Monday, September 29, 2014
"Melville, as he always does, began to reason of Providence and futurity, and of everything that lies beyond human ken, and informed me that he had 'pretty much made up his mind to be annihilated'; but still he does not seem to rest in that anticipation; and, I think, will never rest until he gets hold of a definite belief. It is strange how he persists—and has persisted ever since I knew him, and probably long before—in wondering to-and-fro over these deserts, as dismal and monotonous as the sand hills amid which we were sitting. He can neither believe, nor be comfortable in his unbelief; and he is too honest and courageous not to try to do one or the other. If he were a religious man, he would be one of the most truly religious and reverential; he has a very high and noble nature, and better worth immortality than most of us." -Nathaniel Hawthorne's notebook entry of November 20 1856.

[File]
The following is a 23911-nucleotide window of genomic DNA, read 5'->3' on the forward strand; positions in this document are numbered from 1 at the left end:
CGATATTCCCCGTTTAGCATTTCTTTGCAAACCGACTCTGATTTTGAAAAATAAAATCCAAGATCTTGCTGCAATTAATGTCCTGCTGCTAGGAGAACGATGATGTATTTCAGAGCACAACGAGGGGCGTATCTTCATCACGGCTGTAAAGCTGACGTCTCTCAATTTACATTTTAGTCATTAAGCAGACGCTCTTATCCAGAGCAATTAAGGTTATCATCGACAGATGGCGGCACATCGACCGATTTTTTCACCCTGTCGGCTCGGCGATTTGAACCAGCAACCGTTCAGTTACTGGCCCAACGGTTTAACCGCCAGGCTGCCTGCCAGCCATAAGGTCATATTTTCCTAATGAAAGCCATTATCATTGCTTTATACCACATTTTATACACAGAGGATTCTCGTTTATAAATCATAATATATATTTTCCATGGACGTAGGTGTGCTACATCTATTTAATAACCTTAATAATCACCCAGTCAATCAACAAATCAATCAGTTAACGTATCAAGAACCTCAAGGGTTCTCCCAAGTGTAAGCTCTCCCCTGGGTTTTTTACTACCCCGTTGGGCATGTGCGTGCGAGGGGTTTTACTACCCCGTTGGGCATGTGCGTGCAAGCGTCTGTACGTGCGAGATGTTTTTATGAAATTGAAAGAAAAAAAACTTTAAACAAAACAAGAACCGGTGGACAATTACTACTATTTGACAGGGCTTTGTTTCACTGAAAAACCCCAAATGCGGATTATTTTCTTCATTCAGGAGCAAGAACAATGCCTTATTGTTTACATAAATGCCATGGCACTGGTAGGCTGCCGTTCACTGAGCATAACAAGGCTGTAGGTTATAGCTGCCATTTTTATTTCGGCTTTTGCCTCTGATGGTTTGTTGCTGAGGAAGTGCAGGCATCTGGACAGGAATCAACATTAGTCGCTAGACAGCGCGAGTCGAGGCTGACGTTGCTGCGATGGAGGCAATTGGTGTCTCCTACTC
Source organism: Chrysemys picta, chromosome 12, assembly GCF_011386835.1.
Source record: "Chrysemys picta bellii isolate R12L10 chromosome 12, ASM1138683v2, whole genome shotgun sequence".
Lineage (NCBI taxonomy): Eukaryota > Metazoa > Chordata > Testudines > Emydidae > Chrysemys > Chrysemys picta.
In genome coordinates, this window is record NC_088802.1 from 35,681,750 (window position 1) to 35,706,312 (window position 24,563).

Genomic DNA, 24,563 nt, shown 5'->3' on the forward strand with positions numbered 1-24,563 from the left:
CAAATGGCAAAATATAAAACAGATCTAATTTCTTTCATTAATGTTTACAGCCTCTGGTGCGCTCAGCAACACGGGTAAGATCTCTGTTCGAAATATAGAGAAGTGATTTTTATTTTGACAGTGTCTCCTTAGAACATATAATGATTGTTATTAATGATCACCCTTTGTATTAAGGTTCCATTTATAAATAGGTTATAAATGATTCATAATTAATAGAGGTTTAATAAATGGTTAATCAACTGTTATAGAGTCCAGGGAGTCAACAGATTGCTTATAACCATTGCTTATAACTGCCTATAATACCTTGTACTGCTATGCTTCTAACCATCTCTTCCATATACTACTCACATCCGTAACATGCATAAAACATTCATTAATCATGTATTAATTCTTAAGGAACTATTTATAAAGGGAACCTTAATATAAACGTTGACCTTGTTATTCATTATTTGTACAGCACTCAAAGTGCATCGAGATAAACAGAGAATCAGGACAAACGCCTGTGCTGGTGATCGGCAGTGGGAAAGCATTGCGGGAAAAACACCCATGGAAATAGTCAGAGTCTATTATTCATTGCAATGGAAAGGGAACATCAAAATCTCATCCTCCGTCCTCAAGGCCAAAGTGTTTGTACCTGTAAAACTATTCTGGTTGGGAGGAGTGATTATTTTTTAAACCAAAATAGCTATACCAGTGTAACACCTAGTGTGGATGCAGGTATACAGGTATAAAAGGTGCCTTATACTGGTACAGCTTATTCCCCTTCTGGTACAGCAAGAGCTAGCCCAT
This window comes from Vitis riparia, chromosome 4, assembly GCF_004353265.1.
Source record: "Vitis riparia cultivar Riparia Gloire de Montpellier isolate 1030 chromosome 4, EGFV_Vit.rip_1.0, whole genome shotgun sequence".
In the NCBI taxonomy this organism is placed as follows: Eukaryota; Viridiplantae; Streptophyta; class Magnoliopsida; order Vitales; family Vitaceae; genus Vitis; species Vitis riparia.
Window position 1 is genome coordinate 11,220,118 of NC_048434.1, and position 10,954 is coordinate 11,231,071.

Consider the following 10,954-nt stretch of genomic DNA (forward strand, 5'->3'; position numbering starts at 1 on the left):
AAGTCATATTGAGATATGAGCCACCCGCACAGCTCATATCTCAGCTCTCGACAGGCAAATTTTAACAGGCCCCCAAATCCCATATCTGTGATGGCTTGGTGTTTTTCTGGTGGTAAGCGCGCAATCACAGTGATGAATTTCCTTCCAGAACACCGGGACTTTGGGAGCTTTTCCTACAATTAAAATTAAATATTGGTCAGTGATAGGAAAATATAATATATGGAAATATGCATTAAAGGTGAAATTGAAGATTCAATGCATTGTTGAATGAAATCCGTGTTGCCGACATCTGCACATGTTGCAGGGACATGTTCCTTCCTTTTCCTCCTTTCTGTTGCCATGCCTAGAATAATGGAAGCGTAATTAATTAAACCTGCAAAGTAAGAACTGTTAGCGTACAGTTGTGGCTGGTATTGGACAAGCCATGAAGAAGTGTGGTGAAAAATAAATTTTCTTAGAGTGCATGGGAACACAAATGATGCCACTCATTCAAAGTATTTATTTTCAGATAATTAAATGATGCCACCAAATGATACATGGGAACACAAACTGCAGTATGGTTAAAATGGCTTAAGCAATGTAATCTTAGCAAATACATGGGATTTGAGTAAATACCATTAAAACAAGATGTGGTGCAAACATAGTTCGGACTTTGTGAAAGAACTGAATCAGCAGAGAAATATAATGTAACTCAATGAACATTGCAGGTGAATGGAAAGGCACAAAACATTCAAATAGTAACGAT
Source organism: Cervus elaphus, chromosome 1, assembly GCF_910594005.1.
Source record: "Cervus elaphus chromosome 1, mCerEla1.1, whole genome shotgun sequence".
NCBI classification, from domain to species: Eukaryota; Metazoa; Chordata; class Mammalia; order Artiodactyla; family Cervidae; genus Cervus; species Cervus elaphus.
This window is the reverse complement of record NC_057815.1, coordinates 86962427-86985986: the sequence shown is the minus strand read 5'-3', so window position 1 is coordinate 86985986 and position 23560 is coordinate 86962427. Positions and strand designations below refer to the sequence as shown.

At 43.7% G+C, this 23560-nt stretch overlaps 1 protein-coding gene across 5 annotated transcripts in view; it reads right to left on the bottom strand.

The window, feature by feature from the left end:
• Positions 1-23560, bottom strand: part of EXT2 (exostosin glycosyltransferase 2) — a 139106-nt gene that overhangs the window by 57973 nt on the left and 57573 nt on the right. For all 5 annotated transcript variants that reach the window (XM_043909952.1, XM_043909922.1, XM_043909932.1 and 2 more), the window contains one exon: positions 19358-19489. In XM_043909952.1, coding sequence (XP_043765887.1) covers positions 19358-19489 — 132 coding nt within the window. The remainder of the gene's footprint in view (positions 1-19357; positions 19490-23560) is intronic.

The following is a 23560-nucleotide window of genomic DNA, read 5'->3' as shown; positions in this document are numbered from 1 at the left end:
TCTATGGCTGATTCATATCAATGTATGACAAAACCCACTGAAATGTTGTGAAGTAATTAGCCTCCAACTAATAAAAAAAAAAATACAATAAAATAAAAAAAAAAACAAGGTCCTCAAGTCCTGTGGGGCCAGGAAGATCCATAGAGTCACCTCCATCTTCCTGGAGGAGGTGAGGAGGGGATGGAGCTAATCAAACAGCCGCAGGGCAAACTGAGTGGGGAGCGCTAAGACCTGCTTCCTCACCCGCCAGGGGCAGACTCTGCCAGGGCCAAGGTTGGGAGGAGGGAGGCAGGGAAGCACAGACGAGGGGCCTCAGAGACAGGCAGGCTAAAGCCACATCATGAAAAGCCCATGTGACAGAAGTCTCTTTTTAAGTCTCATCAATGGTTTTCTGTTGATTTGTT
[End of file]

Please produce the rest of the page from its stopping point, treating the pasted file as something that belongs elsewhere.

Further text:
Notes: Moby-Dick was first published on October 18, 1851. The book was a relative financial failure during Melville's lifetime. The two quotes above appear in Nathaniel Philbrick's Why Read Moby- Dick? (Viking, 2011) pp. 59, 125.